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This month’s Sunday short, “The Ryukyuan” is an excerpt from Darcy Tamayose’s latest short story collection, Ezra’s Ghosts. It is reprinted here by permission of the publisher, NeWest Press.
“The Ryukyuan” concerns a newspaper reporter in Ezra (stand-in for Lethbridge) who investigates strange happenings concerning Kousuke, who may be the oldest man on the planet, and who is also growing wings.
In the early 1900s Kousuke crossed the Pacific as part of the Ryukyuan labour diaspora. There was great poverty, and in small geographies one can be displaced by dominant powers only so much before flight is necessary. Further back in time, the once-flourishing island kingdom had lost their sovereignty to Japan’s Satsuma warriors in 1609. Then there was the eventual annexation by Meiji Japan in 1879, accompanied by heightened efforts to assimilate, industrialize, and Westernize. A cyclical narrative as old as creation stories, mythology, and fairy tales. Then tetsu no bofu. The bloodiest campaign of the Second World War staged on the largest of the islands, Okinawa, where one of every four islanders died. Followed by American occupation, Indigenous land appropriation, and militarization — parasitic forevermore. In various diasporic waves many islanders migrated to places with a similar climate like Hawaii, Brazil, Peru, Argentina, and the Philippines. But in 1907 Kousuke Kana travelled from Yomitan all the way to Canada with little money and a small bag of island seeds and plant slips. After months on the ocean, the Monteagle docked first in San Francisco, where Kousuke saw so many different kinds of people. He soon came to realize that learning a new language was the least of his adaptation challenges — there were other things that mattered in this country, such as the colour of his skin and hair, his small stature, his facial features. The passenger ship carried on up the Pacific Northwest to Vancouver, Canada, where it met with anti-Asian race riots upon landing. He didn’t settle there as many from mainland Japan did; he carried on by train through the Rocky Mountains and beyond the foothills where there was work with the railroad, coal mines, and farming. It was a place where wheat fields blanketed the land, stretching long toward what must have been the end of the earth.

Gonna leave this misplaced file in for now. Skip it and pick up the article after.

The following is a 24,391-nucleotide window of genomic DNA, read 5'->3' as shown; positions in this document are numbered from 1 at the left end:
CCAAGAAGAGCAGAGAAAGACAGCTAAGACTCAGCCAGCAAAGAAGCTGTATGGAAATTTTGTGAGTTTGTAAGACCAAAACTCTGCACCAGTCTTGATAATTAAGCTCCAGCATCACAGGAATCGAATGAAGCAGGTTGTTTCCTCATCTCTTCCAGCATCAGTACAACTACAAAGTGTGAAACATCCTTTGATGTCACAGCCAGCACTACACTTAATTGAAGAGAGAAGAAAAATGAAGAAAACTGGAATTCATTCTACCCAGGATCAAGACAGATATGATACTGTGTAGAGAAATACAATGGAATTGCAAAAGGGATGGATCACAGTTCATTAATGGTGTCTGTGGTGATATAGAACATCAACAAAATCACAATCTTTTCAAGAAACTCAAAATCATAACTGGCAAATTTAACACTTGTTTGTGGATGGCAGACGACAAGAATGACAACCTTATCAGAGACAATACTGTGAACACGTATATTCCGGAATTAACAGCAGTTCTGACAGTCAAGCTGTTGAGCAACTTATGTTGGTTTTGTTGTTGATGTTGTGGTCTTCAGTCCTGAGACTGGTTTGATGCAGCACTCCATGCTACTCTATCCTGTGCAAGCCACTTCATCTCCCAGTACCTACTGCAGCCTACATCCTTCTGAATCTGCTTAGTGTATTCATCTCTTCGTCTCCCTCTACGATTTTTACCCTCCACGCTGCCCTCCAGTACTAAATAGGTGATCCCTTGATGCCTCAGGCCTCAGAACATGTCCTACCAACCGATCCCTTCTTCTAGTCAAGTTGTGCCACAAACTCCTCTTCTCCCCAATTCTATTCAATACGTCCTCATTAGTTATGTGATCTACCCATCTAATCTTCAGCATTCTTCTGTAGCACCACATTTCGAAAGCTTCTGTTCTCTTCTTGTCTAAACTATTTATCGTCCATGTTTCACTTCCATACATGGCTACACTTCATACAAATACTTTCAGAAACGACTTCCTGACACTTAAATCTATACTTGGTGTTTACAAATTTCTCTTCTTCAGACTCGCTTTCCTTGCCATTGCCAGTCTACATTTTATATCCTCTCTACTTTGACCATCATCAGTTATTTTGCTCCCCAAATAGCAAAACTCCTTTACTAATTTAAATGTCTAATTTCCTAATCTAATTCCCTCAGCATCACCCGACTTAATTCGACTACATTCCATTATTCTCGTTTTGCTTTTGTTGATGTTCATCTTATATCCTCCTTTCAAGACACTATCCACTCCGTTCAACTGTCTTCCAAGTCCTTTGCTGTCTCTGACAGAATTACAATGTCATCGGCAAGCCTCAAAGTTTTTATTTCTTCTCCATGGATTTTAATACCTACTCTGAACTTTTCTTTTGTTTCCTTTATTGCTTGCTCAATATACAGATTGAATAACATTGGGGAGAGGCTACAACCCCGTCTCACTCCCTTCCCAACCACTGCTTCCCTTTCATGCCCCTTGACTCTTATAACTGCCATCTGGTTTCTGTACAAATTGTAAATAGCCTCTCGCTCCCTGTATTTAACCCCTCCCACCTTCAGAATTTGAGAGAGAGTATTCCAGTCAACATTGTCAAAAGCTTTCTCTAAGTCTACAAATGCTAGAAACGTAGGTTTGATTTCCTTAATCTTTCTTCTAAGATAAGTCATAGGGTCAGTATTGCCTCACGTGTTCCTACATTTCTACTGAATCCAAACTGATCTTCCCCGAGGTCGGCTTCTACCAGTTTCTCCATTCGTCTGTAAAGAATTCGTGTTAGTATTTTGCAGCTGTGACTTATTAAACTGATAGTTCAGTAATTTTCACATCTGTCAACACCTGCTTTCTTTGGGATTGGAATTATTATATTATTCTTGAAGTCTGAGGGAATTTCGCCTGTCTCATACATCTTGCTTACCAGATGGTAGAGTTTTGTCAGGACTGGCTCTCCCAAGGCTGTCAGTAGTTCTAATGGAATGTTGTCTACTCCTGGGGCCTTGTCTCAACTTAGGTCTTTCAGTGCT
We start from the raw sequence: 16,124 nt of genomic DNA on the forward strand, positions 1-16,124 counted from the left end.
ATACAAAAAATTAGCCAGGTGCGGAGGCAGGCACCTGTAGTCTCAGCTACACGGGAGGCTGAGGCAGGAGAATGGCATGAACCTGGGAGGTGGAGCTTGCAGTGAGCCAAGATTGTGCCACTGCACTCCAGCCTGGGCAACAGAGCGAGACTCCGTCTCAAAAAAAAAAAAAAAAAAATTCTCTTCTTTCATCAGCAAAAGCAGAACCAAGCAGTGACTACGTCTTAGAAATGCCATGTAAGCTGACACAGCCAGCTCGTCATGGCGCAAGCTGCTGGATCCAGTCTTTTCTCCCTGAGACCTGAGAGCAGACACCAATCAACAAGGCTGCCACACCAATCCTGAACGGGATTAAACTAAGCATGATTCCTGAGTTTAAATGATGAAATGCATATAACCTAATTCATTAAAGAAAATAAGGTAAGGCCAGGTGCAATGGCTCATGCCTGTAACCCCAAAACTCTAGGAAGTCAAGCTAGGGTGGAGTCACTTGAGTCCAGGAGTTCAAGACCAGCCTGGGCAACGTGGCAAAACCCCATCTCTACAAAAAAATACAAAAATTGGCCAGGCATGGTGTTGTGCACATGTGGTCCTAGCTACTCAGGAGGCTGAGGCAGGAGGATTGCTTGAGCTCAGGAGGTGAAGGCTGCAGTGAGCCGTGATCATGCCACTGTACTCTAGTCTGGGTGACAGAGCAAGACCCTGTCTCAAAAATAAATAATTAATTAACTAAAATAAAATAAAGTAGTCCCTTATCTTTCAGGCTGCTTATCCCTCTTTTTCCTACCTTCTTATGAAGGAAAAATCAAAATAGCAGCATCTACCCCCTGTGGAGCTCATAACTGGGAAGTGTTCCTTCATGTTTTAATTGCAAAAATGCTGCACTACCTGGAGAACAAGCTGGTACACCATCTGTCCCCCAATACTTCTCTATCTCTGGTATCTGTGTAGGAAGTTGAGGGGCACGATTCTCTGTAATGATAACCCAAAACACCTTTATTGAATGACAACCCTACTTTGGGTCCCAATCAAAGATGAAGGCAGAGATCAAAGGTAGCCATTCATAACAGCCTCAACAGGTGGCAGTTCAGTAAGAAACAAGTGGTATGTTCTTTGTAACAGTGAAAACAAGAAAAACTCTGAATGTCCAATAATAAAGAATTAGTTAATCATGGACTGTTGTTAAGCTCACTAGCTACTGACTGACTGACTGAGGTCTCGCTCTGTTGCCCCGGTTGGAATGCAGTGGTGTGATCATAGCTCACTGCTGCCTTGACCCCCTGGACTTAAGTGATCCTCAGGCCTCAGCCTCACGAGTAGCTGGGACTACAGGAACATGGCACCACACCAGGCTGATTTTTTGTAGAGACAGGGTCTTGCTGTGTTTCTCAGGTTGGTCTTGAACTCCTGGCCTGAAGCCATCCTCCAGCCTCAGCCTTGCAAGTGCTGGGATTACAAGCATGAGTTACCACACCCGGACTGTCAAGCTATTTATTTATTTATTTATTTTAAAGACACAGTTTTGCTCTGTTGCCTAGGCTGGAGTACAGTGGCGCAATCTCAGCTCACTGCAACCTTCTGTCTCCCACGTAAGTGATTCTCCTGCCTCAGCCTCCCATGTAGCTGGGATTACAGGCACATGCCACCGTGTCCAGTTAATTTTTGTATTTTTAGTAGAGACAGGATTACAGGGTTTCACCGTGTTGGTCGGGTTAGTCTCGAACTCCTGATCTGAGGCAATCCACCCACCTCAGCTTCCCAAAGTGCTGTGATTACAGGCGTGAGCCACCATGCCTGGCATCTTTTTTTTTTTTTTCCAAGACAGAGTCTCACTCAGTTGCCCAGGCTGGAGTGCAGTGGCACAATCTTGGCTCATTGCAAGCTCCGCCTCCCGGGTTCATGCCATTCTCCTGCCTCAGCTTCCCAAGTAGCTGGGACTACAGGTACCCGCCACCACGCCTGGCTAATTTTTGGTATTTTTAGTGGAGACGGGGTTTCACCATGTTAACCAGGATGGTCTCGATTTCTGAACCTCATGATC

For several months he simply wandered through the prairie, destitute. Acclimation proved a long and lonely process for Kousuke. Smelling his new world. Hiding. Starving. Watching. Listening. He was a quiet boy who seemed to arouse suspicion and draw curious stares wherever he went. His eyes were large, amber, and elongated, his shoulders unusually broad. His skin was not white or black, and neither was it quite the tone of Blackfoot or Cree. A newer category of skin colour always posed a taxonomy problem — especially for immigration forms and the gradients of discriminatory practice to be doled out. Chinese. Japanese. Korean. Taiwanese. It didn’t matter that he was from the Ryukyu Islands. The hemispheric subtleties, longitudinal and latitudinal increment, not a concern here. All the same colour of categorization: yellow. What is your ethnicity? Asian. But even in the Japanese-Canadian subcultural community it was known that Kousuke was from those islands and therefore silently, quietly, categorized all by himself in an unmentionable subaltern class. The first and the only. He was a Ryukyuan.
There was little known about his background — or about the obscure island chain he was from, for that matter — for over time, much of the provenance of his people, along with a quarter of the population, including his entire family, had died in that war, their histories erased. He was part of the history silenced, and silent.